My exSO's family (African-American) were surprised when I didn't get my dd's ears pierced as well. I think it is a cultural thing. She is 4 now and still has not gotten her ears pierced. That being said if I have another girl I think I would. :
post #11 of 22
My dad, (dd's pop-pop) is Colombian, and he definitely gave me a hard time about not piercing dd's ears-though, more in a teasing way than anything, although he really wanted me to do it! He just said it was a tradition and that way she wouldn't remember the pain. I think we'll wait till she's much much older!
post #12 of 22
My foster daughter is half-latino and has pierced ears. Now that she's fourteen months, I FINALLY don't feel like apologizing to everyone when they mention her pierced ears. That being said, the only earrings she has are the ones she came to me with and I never take them out. I probably should but I doubt she'd stay still and it makes me kind of squeamish.
post #13 of 22
The tradition of piercing infant girls' ears here (Czech Republic) isn't as strong as in the cultures the PP have stated, but it's definitely "done" here too. Lots of parents have their baby girls' ears pierced at 3 months of age and every ped's office offers it. My SIL doesn't have her ears pierced and neither does my MIL, so the tradition of women and earrings never really took off on DH's side of the family, and I think the parents who choose to do it are probably not all that pressured by their families, but many people still choose to do it. And the old tradition was, that the earrings that are put in are sealed, so they have to be broken off to be taken out.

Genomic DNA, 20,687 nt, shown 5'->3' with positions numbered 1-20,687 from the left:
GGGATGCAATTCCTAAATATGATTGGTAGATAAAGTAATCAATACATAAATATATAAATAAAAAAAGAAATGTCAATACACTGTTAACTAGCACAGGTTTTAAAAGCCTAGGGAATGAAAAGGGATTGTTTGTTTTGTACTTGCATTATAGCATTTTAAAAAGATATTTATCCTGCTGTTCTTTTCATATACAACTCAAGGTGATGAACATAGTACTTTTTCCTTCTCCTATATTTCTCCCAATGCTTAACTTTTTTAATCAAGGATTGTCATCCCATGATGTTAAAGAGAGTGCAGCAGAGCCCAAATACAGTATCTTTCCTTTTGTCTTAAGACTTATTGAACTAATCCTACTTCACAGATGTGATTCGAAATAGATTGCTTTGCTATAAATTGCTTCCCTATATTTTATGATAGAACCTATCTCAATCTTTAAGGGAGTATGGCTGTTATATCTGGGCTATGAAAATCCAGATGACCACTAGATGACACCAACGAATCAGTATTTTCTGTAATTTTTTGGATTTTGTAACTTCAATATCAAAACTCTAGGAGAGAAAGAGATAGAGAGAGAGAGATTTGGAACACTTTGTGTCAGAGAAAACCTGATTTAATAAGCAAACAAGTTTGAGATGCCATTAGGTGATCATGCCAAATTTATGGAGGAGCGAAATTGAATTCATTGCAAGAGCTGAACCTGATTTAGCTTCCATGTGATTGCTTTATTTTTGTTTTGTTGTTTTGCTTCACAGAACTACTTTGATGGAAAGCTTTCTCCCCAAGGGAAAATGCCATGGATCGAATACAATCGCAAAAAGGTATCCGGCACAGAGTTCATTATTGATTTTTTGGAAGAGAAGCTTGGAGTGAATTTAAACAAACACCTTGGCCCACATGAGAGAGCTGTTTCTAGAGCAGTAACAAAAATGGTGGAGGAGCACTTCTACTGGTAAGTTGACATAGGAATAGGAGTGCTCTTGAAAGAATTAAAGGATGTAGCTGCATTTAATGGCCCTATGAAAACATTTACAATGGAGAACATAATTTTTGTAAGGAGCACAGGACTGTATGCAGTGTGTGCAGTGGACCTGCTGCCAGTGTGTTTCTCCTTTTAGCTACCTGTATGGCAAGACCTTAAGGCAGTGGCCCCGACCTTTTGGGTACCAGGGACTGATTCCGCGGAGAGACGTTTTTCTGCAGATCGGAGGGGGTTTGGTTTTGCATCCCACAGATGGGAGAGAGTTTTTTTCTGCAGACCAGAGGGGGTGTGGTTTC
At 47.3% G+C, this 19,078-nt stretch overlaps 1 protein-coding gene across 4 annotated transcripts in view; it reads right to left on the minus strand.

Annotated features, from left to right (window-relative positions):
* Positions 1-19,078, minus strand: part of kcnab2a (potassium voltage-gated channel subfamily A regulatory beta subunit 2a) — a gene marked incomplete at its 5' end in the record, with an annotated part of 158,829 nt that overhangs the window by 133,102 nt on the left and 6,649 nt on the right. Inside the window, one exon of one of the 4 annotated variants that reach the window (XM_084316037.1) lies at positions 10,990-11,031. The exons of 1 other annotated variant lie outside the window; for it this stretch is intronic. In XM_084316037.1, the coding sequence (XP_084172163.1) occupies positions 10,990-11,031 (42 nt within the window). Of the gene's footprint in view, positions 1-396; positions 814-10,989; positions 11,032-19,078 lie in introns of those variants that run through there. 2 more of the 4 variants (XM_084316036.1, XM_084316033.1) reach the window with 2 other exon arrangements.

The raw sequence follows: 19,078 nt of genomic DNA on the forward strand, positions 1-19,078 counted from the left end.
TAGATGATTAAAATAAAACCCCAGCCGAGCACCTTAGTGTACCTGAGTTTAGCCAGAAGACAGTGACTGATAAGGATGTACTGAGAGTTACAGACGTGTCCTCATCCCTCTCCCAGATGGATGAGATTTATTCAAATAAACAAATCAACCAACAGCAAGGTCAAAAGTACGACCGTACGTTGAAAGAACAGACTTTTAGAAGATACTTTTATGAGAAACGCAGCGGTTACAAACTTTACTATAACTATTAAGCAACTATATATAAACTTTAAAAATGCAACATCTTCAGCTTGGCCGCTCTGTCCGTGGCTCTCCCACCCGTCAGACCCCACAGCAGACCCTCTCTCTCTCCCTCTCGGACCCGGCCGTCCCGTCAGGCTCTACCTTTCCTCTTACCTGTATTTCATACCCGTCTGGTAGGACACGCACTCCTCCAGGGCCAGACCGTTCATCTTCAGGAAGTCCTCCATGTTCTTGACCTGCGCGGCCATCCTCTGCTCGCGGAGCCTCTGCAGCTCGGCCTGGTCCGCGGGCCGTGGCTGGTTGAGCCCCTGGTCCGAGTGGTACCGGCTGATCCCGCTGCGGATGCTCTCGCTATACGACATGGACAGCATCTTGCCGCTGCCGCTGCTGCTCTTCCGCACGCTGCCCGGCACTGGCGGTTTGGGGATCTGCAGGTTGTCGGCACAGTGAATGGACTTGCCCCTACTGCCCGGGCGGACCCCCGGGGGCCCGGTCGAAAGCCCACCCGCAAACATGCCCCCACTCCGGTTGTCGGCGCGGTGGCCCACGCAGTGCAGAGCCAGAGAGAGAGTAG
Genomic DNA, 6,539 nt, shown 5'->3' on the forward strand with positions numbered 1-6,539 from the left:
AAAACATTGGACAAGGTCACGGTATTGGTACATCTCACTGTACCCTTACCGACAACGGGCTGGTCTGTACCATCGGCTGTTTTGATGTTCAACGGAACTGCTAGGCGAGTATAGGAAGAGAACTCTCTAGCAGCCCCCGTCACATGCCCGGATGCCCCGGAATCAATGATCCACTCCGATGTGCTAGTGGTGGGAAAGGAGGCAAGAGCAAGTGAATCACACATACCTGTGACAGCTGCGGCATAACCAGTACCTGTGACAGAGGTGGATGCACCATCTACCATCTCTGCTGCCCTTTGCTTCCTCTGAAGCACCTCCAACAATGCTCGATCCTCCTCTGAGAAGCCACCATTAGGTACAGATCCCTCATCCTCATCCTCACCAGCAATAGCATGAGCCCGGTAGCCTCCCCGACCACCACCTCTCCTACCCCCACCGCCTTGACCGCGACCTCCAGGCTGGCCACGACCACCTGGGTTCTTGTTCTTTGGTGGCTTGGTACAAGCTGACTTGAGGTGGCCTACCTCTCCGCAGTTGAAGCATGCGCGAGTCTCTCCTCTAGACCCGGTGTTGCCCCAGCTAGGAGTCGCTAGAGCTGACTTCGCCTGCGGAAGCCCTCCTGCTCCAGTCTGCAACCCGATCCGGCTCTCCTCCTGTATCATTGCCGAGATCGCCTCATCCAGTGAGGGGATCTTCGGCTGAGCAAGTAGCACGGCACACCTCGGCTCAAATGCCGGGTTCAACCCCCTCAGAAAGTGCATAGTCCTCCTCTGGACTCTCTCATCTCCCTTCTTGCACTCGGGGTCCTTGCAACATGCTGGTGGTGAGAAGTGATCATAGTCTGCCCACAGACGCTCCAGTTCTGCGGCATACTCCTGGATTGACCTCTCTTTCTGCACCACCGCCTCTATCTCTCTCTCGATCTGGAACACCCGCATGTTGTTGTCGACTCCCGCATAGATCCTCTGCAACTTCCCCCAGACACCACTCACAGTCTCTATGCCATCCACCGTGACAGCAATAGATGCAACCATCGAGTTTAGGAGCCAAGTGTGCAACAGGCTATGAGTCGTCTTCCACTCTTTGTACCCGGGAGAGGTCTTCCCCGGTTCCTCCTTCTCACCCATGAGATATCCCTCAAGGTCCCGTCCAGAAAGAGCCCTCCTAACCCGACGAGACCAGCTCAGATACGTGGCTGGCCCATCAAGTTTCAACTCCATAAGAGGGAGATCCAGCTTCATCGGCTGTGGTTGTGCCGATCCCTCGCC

post #14 of 22
Whatever reason behind it, if you don't like it: There is no law you must pierce your child's ears. People will always gossip, there is nothing we can do about it.
post #15 of 22
Quote:
Originally Posted by PapayaMom View Post
My husbands is from Puerto Rico and the thinking is the same. We are the first in his entire family to not pierce the little ones ears. He was fine with it but his family had a tough time and still will bring it up from time to time. I am not sure of the reasoning but I just thought I would let you know you aren't alone.
: My Dh's family is Puerto Rican and it really was taken as an affront that we didn't get our daughters' ears pierced when they were babies. It was definitely seen as a "white girl" thing on my part, and I think they feel like Dh is just humoring me.

It wasn't the first or the last bochinche around me and our family's choices... they like me, but they don't understand me.
post #16 of 22
My husband and I are Puerto Rican and his family was very surprised that DD (and I) have unpierced ears. My family wasn't shocked since for us it's a relgious thing.